Whether you believe climate change is a planetary or man-made phenomenon, it’s hard to refute that our world is getting hotter. Even though much of the nation has suffered through a harsh winter, the global thermostat continued to set records at the hot end in 2010.
You don’t have to believe climate change is primarily a man-made phenomenon – or even that there is any substantive evidence it is occurring to any great extent – to know limiting the emissions human civilization dumps into the air just makes sense. The data clearly shows the changes occurring and it only seems logical to take reasonable steps to control (to the extent we can) the carbon dioxide content of the atmosphere.
Here is some of the latest official US Government information about the state of the climate:
According to NOAA’s State of the Climate Global Analysis Annual 2010 report, last year was the hottest on record. As the debate continues to rage around the world for reasons why, the planetary temperatures appear to be continuing to rise. The effects are scuttle to most of us. But scientists continue to point to the melting of glaciers as a sign of the potential impact if the current warming trends continue.
Governments continue to look for ways to lower the carbon footprint from human activity. International climate treaties, cap and trade programs, carbon sequestration in deep wells and other complicated strategies are proving to be difficult to implement. (See one failed example.)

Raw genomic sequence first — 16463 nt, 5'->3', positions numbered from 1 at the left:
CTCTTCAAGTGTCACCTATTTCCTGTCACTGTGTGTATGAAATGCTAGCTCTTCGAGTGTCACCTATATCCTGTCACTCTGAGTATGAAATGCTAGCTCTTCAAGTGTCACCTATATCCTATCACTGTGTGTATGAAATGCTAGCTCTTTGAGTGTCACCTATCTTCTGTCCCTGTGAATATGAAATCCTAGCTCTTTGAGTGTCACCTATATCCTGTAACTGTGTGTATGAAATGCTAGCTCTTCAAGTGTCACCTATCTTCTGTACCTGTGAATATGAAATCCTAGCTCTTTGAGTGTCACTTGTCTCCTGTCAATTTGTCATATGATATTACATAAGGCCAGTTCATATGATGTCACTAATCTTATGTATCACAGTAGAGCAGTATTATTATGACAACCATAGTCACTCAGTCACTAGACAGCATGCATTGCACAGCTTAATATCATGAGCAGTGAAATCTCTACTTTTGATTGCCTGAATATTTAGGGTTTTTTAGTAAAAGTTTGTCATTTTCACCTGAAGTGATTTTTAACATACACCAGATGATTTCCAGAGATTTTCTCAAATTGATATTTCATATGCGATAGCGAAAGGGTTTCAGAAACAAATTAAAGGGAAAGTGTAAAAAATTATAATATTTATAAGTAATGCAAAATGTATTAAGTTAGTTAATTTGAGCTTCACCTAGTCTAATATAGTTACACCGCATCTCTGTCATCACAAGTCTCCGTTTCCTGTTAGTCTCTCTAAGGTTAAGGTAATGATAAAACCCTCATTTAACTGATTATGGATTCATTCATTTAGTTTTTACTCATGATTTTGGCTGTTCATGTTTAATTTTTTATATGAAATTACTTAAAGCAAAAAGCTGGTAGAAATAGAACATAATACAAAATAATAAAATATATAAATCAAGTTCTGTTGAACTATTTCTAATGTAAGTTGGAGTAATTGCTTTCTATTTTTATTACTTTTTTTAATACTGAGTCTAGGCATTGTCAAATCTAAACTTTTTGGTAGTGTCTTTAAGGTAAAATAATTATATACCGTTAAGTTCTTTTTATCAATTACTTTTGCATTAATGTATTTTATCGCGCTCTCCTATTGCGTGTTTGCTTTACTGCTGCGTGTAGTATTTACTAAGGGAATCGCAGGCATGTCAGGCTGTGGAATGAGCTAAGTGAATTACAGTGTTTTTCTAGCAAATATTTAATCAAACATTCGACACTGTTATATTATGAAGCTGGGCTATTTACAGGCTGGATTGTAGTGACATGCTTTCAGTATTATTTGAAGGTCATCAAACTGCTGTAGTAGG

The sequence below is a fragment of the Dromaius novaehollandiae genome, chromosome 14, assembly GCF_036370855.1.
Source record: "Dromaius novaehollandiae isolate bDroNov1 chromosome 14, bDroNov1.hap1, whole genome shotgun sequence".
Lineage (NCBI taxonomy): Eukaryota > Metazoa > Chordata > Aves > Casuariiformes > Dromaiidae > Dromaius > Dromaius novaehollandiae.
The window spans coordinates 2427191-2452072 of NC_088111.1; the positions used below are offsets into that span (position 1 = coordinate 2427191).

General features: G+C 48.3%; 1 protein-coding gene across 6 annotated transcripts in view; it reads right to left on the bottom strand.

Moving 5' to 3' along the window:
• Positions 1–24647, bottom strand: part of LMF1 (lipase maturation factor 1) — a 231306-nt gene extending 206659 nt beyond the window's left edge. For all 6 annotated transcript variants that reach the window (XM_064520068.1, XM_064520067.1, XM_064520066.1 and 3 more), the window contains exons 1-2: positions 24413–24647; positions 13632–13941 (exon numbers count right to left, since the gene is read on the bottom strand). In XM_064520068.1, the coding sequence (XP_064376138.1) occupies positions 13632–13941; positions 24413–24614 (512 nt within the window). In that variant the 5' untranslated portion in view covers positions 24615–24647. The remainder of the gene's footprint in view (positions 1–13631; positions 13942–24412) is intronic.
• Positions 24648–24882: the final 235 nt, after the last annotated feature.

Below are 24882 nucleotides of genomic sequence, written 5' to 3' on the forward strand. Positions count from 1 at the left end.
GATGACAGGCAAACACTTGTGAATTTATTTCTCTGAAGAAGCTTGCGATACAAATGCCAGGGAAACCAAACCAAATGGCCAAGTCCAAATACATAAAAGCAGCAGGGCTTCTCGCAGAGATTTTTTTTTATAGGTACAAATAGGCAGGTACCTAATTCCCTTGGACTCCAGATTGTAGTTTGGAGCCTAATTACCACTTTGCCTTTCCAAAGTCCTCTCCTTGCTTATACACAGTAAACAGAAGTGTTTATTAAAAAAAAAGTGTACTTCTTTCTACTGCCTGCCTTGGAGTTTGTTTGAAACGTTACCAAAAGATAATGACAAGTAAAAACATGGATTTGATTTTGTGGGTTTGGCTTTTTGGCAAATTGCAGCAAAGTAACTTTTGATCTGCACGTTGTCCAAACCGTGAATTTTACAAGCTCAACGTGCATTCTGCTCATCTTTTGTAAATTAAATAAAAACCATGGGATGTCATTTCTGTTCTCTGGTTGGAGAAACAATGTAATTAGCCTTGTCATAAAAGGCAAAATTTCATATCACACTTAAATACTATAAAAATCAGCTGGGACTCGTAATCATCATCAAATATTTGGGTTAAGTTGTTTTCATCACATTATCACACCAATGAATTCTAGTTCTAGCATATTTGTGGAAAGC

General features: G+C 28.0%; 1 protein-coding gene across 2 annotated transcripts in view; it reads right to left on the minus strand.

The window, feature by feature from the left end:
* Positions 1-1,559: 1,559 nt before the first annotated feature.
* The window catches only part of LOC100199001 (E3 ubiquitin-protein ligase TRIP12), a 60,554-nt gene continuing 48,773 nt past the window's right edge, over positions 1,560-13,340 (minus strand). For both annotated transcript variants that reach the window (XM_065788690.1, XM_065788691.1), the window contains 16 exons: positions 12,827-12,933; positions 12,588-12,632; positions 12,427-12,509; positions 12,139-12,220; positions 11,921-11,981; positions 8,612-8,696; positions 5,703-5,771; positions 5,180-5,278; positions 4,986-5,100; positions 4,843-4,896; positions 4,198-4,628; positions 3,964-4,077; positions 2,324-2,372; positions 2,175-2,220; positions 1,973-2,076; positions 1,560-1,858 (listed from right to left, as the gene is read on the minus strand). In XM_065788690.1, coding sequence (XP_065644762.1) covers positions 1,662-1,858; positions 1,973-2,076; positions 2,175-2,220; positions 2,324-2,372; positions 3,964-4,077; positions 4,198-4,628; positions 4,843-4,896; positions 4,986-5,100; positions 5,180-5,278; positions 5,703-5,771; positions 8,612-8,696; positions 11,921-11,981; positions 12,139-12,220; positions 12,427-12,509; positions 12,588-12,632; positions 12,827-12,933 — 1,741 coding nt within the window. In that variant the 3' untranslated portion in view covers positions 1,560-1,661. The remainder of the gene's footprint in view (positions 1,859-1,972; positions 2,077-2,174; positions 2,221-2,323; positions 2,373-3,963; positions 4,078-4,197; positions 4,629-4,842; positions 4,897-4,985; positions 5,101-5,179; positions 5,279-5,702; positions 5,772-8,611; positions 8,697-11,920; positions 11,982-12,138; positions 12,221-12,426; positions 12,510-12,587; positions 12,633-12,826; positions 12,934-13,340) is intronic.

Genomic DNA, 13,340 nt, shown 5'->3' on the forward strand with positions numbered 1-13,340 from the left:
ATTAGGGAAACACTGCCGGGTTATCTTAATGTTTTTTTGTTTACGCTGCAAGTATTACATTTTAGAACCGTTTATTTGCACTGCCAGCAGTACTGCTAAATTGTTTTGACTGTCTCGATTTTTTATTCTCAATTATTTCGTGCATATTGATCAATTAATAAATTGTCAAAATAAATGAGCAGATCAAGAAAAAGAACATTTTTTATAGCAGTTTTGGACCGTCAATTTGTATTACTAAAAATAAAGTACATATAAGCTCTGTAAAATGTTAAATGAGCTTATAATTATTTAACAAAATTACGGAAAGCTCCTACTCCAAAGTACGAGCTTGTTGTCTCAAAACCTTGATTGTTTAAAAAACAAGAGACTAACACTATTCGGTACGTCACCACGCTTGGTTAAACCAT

CIMA and the APA believe there is at least one very easy way to help reduce the carbon footprint—lower carbon home design. Wood provides natural carbon sequestration. Using wood-intensive construction, in combination with cellulose insulation, is an easy way to trap carbon in side houses for the life of the dwelling—providing years and years of carbon sequestration and the potential to lower carbon emissions by millions of tons annually.
In 2010, CIMA joined forces with APA to sponsor the first Carbon Challenge design competition. Designers were invited to submit plans that lowered the carbon footprint of a home based on several criteria, including a new Eco-Calculator designed by the Athena Institute to measure carbon levels for various construction materials. Athena is now completing a Life Cycle Analysis (LCA) study comparing the winning design with a home using standard construction materials. A similar Athena study from 2008 in Canada showed remarkable reductions in carbon impacts for a house utilizing wood-intensive construction with cellulose insulation.
We are excited to see the results of this LCA and will be sharing that information here at the Greenest of the Green. In addition to lowering carbon levels, using cellulose insulation adds a wealth of other environmental benefits. To learn more about those, visit cellulose.org.
Sometimes, it’s the simple idea that can have the most profound impact. Cellulose insulation, with its low embodied energy and carbon sequestration potential, is a practical, off-the-shelf approach to dealing with environmental issues. Trapping carbon in new construction isn’t the only answer—it’s just the one that makes the most sense for quick implementation.
Think Green, it’s St. Patty’s Day.
Dan Lea, CIMA Executive Director